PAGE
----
Working in the Community, Working for the Community

Category Archives: Cuts

There is no substitute for actual Gardaí patrolling from open, staffed garda stations in rural and urban areas!

 
Both recent governments are responsible for cuts in garda numbers and services.
This resulted in a reduction in over 2000 gardaí since and the closure of about 130 garda stations including several in Co. Tipperary.
Five garda stations were closed in January 2013 in Co. Tipperary.

 
The low level of garda recruitment now in place will not even replace the number of gardaí retiring.

 
A loss of 44 Gardaí in Co Tipperary took place in the period from 2010-2015 alone.

 
All other sitting Co Tipperary TDs, without exception, except myself, supported cuts in garda services. They are all now pretending otherwise!
Don’t Believe a Word They Say!
The number of new recruits is gossly inadequate to restore the garda service and to protect the public. Multiples of this number should be immediately recruited. All retiring gardaí must be replaced. Because of the time lag between recruiting and graduating some emergency measures should be put in place.

To meet the public safety emergency, retired gardai should be offered short term re-employment on full pay and existing gardaí must be allowed to continue in office without damage to their pensions.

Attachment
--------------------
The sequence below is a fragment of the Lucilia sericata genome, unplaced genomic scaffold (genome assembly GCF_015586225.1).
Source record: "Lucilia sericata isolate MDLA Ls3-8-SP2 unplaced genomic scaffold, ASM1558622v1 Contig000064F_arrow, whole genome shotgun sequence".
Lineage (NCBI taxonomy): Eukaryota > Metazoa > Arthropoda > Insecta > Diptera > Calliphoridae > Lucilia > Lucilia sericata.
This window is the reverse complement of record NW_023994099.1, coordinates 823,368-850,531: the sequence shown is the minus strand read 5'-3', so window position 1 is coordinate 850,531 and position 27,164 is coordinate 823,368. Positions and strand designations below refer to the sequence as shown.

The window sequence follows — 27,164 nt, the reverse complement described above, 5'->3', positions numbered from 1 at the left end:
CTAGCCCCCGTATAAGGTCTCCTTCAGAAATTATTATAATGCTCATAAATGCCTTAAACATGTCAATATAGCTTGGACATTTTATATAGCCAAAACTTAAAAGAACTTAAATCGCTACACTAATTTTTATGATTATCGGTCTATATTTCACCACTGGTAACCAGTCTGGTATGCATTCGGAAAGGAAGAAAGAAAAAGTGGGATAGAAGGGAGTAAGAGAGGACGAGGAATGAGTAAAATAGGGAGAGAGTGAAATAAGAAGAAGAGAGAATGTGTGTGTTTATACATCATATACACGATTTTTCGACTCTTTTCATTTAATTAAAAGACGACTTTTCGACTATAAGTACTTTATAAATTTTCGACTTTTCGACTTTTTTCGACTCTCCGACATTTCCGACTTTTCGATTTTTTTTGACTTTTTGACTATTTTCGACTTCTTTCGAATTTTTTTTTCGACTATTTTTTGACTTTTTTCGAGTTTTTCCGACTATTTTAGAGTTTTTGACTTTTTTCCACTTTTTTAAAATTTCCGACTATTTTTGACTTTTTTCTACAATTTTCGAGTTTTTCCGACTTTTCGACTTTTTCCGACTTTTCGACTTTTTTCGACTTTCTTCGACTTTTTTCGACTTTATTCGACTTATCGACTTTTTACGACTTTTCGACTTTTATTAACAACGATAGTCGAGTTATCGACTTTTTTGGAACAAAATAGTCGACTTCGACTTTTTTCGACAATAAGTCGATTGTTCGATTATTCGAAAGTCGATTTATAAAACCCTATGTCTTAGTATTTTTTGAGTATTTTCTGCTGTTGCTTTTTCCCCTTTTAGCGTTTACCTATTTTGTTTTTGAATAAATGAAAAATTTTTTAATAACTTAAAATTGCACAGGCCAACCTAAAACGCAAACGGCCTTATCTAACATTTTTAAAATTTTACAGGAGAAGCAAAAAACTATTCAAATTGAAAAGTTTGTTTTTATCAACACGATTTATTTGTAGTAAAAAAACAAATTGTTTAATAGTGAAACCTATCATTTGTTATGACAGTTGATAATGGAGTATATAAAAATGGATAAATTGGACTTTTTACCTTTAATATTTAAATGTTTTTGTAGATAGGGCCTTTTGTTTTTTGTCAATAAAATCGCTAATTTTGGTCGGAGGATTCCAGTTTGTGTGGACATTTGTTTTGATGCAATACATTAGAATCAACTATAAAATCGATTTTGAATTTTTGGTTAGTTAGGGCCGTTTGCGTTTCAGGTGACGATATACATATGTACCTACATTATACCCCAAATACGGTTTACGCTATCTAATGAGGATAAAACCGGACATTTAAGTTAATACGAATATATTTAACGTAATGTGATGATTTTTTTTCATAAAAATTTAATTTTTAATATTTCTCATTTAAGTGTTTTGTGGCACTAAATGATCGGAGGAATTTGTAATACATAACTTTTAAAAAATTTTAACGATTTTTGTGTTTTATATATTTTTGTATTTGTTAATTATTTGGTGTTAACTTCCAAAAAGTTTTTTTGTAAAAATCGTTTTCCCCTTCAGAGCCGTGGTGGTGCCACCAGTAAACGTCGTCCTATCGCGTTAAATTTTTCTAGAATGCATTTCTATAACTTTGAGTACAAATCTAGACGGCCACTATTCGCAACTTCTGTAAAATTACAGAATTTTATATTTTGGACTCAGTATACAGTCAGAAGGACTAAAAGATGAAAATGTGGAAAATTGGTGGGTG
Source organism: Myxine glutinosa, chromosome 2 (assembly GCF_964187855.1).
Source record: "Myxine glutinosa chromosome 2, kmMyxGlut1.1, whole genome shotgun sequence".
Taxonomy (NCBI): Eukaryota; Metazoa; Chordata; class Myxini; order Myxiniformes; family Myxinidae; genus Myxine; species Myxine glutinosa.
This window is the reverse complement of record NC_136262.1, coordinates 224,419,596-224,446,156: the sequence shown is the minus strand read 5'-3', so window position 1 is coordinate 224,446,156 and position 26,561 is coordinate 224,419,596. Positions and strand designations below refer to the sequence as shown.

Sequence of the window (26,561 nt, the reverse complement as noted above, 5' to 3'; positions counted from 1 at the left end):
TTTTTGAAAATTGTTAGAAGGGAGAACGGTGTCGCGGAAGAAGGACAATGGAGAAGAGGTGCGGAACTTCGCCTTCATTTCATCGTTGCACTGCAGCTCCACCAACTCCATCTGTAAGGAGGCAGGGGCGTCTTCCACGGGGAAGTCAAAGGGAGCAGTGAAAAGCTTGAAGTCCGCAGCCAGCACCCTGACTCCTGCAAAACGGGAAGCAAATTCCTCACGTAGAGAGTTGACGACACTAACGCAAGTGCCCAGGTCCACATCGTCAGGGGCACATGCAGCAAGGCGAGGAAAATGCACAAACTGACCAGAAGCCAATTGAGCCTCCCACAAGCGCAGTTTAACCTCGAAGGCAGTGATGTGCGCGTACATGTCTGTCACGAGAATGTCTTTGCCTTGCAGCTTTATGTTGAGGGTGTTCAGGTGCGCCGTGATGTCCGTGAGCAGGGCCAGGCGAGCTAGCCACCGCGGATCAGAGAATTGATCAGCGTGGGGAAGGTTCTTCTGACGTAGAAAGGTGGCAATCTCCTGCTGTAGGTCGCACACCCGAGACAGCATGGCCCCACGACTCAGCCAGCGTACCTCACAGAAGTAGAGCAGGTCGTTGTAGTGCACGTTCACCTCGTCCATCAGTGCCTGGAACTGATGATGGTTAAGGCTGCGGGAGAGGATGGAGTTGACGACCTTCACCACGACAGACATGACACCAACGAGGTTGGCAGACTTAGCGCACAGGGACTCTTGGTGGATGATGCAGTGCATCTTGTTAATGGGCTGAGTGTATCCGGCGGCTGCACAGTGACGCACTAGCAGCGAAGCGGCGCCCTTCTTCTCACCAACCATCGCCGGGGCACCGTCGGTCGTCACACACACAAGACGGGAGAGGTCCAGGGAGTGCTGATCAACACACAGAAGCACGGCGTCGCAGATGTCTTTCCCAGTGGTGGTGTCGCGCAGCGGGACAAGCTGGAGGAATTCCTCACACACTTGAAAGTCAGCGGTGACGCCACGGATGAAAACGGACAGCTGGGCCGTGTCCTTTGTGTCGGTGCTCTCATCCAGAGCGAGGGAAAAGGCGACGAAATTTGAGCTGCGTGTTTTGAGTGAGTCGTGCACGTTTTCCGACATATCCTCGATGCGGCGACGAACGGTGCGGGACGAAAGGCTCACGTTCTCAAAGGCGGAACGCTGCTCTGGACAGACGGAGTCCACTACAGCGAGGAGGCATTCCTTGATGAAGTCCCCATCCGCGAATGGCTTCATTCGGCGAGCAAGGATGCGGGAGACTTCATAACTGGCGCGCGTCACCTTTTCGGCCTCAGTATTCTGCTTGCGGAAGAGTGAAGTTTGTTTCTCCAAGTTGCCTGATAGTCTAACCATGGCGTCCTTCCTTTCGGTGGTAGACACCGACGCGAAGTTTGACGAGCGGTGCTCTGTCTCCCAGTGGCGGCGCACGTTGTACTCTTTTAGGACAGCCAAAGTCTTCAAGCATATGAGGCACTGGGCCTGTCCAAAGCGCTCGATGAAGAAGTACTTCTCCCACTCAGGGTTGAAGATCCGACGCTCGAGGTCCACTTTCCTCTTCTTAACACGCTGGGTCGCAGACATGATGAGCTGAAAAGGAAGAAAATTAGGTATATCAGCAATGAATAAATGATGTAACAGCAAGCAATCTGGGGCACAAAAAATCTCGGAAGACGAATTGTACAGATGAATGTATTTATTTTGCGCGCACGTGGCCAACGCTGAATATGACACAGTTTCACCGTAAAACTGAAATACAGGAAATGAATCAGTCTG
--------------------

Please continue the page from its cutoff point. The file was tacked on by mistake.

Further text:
All the closed garda stations must be re-opened and staffed without delay.
Seamus Healy TD
23/02/2016​​
087 2802199


Deputy Seamus Healy has condemned Tánaiste Joan Burton for one of the meanest cuts yet.
Having insulted pensioners with a miserly €3 per week budget increase she now has instructed officers of the Department of Social Welfare to cut that €3 from sick pensioners who require a Special Diet.
Hard to believe – yes, Well I am attaching a copy of the cut notification received by a 90 year old pensioner (personal details are excluded).
This is one of the many cuts targeting pensioners such as abolition of telephone allowance, reduction in household benefits package, reduction in fuel allowance, increased prescription charges, abolition of the bereavement grant and the list goes on.
Deputy Healy has called on Labour Party Tánaiste Joan Burton T.D. to reverse this cut immediately.

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Seamus Healy TD ​​
087 2802199


The most consistent and angriest complaint on the door steps is of broken promises and the resultant targeting of those on low and middle incomes for cuts and new taxes.